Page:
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Movement Experiences for Children
KIN 366
Instructor: Dr. Shannon S.D. Bredin
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Important Course Pages
Lecture Notes
Course Discussion

A greenstick fracture is an incomplete pediatric fracture that is a common injury in the long bones of children and infants. Due to the fact that children’s bones are softer and more flexible than adults, a child’s bone is able to bend without completely breaking because their bones are still growing and has yet to be fully calcified (Calmer & Vinci, 2002). With age the bones become more brittle and inflexible, which makes complete bone fractures more common among adults. A greenstick fracture may be difficult to diagnose because children may still have their full range of motion and may not feel much pain or swelling. Minor greenstick fractures are often misdiagnosed as sprains because they have similar symptoms (Randsborn & Sivertsen, 2009).
The term “greenstick fractures” derives from the analogy of fresh wood being green and breaking in a similar fashion. When a fresh tree branch is broken, it typically only breaks on one side, the outside of the bend, while the inner side of the bend remains intact.

Anatomy of a Pediatric Long Bone

Most greenstick fractures occur in the long bones of the child or infant. The long bone has three main parts:
Epiphysis: the end of the long bone, each end contains cartilage to ensure smooth movement in the joint and offers protection.
Physis: also know as the ‘growth plate’, contains cartilage cells that help the bone grow. Located between the epiphysis and metaphysis.
Metaphysis: just below the physis and above the diaphysis / shaft
Diaphysis: the shaft of the bone.
Periosteum: thick, nutrient layer around the bone; plays an important part in healing the outer bone.

Types of Pediatric Fractures

A pediatric fracture is unique from adult fractures because the properties and characteristics of the bone are different. An immature bone is soft and flexible, and a mature bone is hard and becomes more brittle with age (Calmer & Vinci, 2002). Here is an overview of the different types of pediatric fractures.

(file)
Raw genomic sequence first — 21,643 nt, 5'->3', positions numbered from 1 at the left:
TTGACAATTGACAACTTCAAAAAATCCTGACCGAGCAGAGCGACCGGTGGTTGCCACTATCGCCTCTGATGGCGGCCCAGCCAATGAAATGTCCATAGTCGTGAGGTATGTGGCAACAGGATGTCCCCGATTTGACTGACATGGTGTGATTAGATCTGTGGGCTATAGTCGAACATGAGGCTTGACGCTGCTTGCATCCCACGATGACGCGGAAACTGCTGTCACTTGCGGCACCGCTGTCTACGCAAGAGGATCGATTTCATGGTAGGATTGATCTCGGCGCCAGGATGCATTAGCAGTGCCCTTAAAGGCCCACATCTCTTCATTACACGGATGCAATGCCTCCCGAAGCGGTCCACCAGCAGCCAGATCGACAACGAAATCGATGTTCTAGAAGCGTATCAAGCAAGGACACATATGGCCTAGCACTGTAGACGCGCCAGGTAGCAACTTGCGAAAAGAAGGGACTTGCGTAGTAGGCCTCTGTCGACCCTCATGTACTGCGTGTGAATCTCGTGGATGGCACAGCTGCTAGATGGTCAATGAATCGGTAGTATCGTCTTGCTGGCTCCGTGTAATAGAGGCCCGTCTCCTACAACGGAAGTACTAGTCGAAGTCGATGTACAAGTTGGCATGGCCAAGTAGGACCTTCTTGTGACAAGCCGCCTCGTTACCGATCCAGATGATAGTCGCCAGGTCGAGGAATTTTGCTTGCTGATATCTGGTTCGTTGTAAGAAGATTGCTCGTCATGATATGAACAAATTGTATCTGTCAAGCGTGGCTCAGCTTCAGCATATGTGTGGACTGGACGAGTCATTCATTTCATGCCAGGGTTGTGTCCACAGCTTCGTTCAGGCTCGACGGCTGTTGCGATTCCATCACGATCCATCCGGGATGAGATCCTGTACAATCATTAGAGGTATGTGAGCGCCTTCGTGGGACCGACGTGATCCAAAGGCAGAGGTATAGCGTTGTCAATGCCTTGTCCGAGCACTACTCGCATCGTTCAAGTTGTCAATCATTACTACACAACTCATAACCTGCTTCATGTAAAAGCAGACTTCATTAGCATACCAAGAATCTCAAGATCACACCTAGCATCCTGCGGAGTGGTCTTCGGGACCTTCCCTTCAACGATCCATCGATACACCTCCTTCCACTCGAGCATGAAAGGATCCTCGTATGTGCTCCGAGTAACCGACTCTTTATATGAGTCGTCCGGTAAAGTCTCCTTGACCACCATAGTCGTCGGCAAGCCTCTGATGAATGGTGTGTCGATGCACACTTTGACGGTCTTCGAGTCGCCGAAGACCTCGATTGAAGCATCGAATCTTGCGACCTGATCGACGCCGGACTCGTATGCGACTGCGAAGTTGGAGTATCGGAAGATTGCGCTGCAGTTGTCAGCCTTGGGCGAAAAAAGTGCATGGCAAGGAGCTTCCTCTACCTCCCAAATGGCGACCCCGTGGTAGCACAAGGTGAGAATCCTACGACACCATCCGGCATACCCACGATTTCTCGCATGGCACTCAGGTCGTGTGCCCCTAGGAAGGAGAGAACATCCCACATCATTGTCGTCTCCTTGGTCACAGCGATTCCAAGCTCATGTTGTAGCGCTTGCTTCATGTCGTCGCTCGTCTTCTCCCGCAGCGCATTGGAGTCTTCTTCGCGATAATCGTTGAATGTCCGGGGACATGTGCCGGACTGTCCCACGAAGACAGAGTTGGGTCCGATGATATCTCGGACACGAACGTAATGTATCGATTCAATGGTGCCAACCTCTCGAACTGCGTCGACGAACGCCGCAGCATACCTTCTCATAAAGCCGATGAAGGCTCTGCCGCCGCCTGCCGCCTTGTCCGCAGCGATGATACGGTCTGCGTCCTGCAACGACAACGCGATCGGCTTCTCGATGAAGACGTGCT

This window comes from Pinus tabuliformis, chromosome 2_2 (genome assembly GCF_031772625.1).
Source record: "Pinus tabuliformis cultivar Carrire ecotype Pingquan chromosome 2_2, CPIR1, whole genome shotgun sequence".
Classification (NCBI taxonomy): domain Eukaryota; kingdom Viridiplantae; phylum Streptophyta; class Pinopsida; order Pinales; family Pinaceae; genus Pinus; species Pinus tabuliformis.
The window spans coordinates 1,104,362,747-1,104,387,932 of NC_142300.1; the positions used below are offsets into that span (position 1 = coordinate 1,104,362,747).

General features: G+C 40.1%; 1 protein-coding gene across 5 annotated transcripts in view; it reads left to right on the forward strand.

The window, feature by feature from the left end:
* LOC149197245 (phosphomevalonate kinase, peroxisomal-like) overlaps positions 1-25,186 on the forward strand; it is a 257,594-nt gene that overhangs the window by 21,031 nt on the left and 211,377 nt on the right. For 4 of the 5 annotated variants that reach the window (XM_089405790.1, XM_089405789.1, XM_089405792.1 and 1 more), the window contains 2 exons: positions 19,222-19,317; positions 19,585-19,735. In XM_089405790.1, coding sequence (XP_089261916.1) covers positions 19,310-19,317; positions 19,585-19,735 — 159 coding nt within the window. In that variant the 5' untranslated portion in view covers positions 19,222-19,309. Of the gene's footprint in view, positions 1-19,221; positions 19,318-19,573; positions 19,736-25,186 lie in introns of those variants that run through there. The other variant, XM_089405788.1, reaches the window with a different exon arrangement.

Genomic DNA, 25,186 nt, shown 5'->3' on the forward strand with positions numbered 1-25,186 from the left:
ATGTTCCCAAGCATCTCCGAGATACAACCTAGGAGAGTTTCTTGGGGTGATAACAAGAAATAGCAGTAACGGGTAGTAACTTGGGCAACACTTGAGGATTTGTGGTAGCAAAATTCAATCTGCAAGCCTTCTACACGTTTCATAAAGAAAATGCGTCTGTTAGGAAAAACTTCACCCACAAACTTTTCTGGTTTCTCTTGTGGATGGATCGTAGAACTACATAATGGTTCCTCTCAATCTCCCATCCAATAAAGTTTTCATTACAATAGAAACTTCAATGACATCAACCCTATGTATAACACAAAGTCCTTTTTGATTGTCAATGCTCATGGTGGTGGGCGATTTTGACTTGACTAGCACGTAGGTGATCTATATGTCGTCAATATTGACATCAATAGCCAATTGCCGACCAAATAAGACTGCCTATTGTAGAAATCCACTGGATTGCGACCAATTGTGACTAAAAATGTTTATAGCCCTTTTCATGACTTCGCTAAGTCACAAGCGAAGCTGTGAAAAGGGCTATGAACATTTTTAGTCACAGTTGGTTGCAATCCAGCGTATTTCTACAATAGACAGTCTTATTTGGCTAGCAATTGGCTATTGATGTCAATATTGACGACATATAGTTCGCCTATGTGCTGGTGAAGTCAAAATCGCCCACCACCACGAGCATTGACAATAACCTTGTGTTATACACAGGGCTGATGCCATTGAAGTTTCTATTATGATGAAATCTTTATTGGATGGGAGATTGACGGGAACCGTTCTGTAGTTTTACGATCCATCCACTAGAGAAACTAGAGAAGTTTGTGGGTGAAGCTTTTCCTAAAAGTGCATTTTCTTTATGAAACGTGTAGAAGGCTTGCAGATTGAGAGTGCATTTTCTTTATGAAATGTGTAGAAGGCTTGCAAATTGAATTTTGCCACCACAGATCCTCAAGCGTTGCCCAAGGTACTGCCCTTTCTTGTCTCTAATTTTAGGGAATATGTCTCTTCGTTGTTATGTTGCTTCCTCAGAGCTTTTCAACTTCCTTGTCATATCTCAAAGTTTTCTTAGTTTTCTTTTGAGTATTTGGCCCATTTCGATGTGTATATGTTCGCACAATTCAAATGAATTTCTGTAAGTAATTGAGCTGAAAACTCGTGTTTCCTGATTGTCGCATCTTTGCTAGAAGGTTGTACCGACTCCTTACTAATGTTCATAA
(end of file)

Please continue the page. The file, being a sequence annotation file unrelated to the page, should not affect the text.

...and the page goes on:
Complete Pediatric Fracture

The fracture propagates through the entire bone. Complete fracture classification get further broken down into spiral, oblique, and transverse fractures, depending on the nature of the break.

Incomplete Pediatric Fracture

Plastic Deformation or Bow Fracture

No visible fracture line can be seen on an x-ray, however a microscopic failure on one side of the bone causes it to slightly bend. This fracture is only seen in children, and almost always seen in the ulna, sometimes in the fibula.

Torus or Buckling Fracture

This fracture is the result of an impact force, such as falling on an outstretched arm. These fractures are usually stable, meaning that there is not a lot of displacement and a soft splint can often be used instead of a cast.

Greenstick Fracture

The bone is bent and a visible fracture line is seen on the tensile/ convex side of the bone; however, it does not propagate to the concave side of the bone. Depending on the severity, there is a number of different treatments.

Physeal Fracture

These are fractures that affect the physis/ growth plate of the bone. Most physeal injuries heal quickly, within 3 weeks, because it is the site of bone growth in infants and children. However, if the physis closes as a result of the injury, then a number of complications can occur – limb-length discrepancy, progressive deformity, or joint incongruity.

Signs and Symptoms